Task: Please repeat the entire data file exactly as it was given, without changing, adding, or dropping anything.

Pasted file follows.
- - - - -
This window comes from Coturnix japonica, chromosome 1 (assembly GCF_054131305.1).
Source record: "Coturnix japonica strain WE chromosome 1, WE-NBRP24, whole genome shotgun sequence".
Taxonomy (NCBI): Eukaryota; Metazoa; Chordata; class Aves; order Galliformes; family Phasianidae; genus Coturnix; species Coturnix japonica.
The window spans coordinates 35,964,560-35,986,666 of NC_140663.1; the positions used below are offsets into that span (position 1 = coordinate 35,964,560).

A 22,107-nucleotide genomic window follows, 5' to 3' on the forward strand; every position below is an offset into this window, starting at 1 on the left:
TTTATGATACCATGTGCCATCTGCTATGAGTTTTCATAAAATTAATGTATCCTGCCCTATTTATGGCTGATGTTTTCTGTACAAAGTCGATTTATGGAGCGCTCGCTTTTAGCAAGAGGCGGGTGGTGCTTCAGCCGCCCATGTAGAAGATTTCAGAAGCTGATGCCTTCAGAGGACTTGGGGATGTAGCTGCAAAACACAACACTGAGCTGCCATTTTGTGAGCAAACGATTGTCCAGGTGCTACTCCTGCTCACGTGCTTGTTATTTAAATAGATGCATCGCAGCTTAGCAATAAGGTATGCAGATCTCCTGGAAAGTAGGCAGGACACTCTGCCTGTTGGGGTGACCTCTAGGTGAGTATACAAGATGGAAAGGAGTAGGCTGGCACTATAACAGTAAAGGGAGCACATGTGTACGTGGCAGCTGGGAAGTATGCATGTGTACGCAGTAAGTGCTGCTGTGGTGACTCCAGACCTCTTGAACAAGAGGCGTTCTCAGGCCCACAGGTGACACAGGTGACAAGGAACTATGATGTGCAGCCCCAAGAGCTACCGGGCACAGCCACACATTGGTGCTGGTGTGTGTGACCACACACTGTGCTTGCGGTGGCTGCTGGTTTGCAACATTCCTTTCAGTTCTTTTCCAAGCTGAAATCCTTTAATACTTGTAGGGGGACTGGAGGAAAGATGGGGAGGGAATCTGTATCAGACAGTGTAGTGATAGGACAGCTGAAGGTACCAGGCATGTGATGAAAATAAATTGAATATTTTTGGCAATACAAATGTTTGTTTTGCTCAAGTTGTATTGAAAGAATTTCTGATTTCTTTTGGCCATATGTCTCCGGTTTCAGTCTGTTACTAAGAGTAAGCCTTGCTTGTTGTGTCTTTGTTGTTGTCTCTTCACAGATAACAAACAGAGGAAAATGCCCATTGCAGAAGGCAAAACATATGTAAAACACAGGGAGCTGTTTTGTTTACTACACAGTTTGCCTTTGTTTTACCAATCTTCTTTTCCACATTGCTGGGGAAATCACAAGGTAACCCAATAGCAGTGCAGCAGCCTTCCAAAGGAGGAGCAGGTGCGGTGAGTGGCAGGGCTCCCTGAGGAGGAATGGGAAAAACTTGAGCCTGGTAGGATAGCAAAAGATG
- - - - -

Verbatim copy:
This window comes from Coturnix japonica, chromosome 1 (assembly GCF_054131305.1).
Source record: "Coturnix japonica strain WE chromosome 1, WE-NBRP24, whole genome shotgun sequence".
Taxonomy (NCBI): Eukaryota; Metazoa; Chordata; class Aves; order Galliformes; family Phasianidae; genus Coturnix; species Coturnix japonica.
The window spans coordinates 35,964,560-35,986,666 of NC_140663.1; the positions used below are offsets into that span (position 1 = coordinate 35,964,560).

A 22,107-nucleotide genomic window follows, 5' to 3' on the forward strand; every position below is an offset into this window, starting at 1 on the left:
TTTATGATACCATGTGCCATCTGCTATGAGTTTTCATAAAATTAATGTATCCTGCCCTATTTATGGCTGATGTTTTCTGTACAAAGTCGATTTATGGAGCGCTCGCTTTTAGCAAGAGGCGGGTGGTGCTTCAGCCGCCCATGTAGAAGATTTCAGAAGCTGATGCCTTCAGAGGACTTGGGGATGTAGCTGCAAAACACAACACTGAGCTGCCATTTTGTGAGCAAACGATTGTCCAGGTGCTACTCCTGCTCACGTGCTTGTTATTTAAATAGATGCATCGCAGCTTAGCAATAAGGTATGCAGATCTCCTGGAAAGTAGGCAGGACACTCTGCCTGTTGGGGTGACCTCTAGGTGAGTATACAAGATGGAAAGGAGTAGGCTGGCACTATAACAGTAAAGGGAGCACATGTGTACGTGGCAGCTGGGAAGTATGCATGTGTACGCAGTAAGTGCTGCTGTGGTGACTCCAGACCTCTTGAACAAGAGGCGTTCTCAGGCCCACAGGTGACACAGGTGACAAGGAACTATGATGTGCAGCCCCAAGAGCTACCGGGCACAGCCACACATTGGTGCTGGTGTGTGTGACCACACACTGTGCTTGCGGTGGCTGCTGGTTTGCAACATTCCTTTCAGTTCTTTTCCAAGCTGAAATCCTTTAATACTTGTAGGGGGACTGGAGGAAAGATGGGGAGGGAATCTGTATCAGACAGTGTAGTGATAGGACAGCTGAAGGTACCAGGCATGTGATGAAAATAAATTGAATATTTTTGGCAATACAAATGTTTGTTTTGCTCAAGTTGTATTGAAAGAATTTCTGATTTCTTTTGGCCATATGTCTCCGGTTTCAGTCTGTTACTAAGAGTAAGCCTTGCTTGTTGTGTCTTTGTTGTTGTCTCTTCACAGATAACAAACAGAGGAAAATGCCCATTGCAGAAGGCAAAACATATGTAAAACACAGGGAGCTGTTTTGTTTACTACACAGTTTGCCTTTGTTTTACCAATCTTCTTTTCCACATTGCTGGGGAAATCACAAGGTAACCCAATAGCAGTGCAGCAGCCTTCCAAAGGAGGAGCAGGTGCGGTGAGTGGCAGGGCTCCCTGAGGAGGAATGGGAAAAACTTGAGCCTGGTAGGATAGCAAAAGATG